Visualising Differences

15 June 2021

Educational project

Visualising Differences

Visualizing Differences (VIDI) challenges students to critically reflect on dominant societal discourses and media images of diversity, difference, and social exclusion by creating their own films. Through visualisation, students go beyond textual learning, acquiring a different and deeper understanding of academic and societal discourses on diversity and increasing societal impact by bringing their critical films into the public domain.


By diversity we refer to any kind of racial, ethnic, sexual, religious and other difference from the model of dominant identity (generally: white, Western or native Dutch, able-bodied, sane, heterosexual, and/or male). The focus is on groups that are traditionally considered vulnerable and disadvantaged based on their difference (lgbtqi+ individuals, migrant populations etc.); groups that remain socially excluded and marginalized by stereotypical representations in public and media narratives. Academia is not excluded from that observation: a Western, native Dutch, ‘white’ perspective remains dominant in many, if not all, academic disciplines, notwithstanding honest efforts in that respect (amongst which Utrecht University’s Diversity project).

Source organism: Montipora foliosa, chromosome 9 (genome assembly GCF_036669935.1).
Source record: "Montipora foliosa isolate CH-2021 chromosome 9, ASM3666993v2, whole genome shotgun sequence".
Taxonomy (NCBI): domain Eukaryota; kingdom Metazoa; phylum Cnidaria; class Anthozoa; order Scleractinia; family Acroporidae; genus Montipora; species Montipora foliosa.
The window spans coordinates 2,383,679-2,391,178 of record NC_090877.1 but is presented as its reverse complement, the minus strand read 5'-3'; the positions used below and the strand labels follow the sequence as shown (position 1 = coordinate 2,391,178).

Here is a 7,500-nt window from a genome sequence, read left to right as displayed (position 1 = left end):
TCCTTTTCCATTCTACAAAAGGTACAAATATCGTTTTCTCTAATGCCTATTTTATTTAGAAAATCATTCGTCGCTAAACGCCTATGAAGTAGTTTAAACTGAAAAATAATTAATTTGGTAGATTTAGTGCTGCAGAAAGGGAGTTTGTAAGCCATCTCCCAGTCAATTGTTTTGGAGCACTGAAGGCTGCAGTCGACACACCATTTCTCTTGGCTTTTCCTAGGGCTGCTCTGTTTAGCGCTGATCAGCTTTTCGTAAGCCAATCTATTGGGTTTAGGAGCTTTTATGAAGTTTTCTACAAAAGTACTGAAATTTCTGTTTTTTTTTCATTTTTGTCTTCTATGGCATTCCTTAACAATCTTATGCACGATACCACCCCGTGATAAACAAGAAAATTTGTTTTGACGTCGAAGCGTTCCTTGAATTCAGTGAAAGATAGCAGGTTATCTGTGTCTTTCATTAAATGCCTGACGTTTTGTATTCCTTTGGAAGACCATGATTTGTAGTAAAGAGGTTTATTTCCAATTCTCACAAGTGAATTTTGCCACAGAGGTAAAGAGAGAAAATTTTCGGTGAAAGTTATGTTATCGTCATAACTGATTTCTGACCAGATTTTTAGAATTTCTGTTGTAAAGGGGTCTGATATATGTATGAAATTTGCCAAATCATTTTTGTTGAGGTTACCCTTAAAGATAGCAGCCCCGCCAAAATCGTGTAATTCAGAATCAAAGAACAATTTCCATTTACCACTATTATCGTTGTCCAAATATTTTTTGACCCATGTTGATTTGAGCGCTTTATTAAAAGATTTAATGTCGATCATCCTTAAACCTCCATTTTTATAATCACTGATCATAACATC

This project teaches students media-awareness in a time of fake news and increased attention for diversity and inclusion. It connects with the University’s vision and our Faculty’s strategic agenda regarding the education of critically engaged professionals for a pluriform society. The main educational innovation concerns the focus on film-making rather than on writing skills. This expansion of skills education connects with the development of the REBO Skills Academy (part of our Quality agreements 2019-2024), aimed at establishing a faculty-wide offer of skills education geared to current demands from society and the professional field for interdisciplinary-trained critical young professionals.